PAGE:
TOOTH EROSION

Tooth erosion is caused by acidic foods and drinks 'dissolving' away the surface of the tooth. It is becoming increasingly more common, especially due to greater consumption of fizzy drinks - including 'diet' brands.

Erosion caused by foods and drinks

Acids in the mouth can dissolve away tooth surfaces. Given the chance, teeth will repair themselves, using minerals from saliva. But if acid is in the mouth too often, teeth cannot repair themselves and the hard tooth surface (the enamel) becomes thinner - this is called 'erosion'.

The teeth can then become extra sensitive to hot and cold food and drink. Eroded teeth can also be more likely to suffer decay.

The main cause of erosion is too frequent consumption of certain kinds of food and drink. All fizzy drinks (including 'diet' brands and fizzy mineral water), all 'sports' drinks, all squashes and all fruit juices are acidic to varying degrees. Pickles and citrus fruits are examples of acidic types of food.

Some medicines are acidic and, therefore, erosive.

And people with some illnesses (such as eating disorders) may suffer from erosion because of frequent vomiting, as stomach acids also erode teeth. For this reason, dentists may ask about eating disorders if they see teeth that are very badly eroded.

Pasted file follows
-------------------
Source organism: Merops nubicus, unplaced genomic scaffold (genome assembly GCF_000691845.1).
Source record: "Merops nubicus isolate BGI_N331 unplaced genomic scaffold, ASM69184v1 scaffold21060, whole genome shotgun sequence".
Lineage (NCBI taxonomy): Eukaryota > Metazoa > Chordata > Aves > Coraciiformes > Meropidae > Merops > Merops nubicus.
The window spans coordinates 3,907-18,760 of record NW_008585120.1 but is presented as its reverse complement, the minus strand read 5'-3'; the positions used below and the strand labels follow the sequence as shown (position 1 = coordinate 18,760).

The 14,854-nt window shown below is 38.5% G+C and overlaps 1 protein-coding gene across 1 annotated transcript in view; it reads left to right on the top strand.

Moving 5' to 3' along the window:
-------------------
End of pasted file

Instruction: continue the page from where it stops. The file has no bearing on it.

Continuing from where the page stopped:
Here are some key tips to prevent erosion

  • Try and avoid consuming acidic food and / or drink too often during the day. Try to have them only at mealtimes.
  • Drink acidic drinks quickly - don't sip them. And don't swish them round your mouth.
  • Between meals you should only have 'safe' drinks, which are not sugary or acidic. Milk and water are 'safe' drinks. So are tea and coffee if you do not add sugar to them (you can use non-sugar sweeteners).
  • You should try and avoid snacking between meals. If you do snack, only have 'safe' snacks, which are not sugary or acidic. Fruits, vegetables and products (such as sandwiches, toast, crumpets and pitta bread) are all 'safe' snacks. You should try and avoid snacking between meals. Some fruits, especially citrus fruits, are acidic and are known to cause erosion if they are consumed in large quantities. This is not normally a problem for most people; however, you could discuss with your dentist or hygienist the safest way of enjoying these fruits.
  • Because acids temporarily soften the tooth surface, don't brush your teeth immediately after eating or drinking something acidic.
  • You should brush your teeth twice a day, and always use a fluoride toothpaste.
  • Your dentist can identify erosion, pinpoint the causes and advise you how to prevent further damage.
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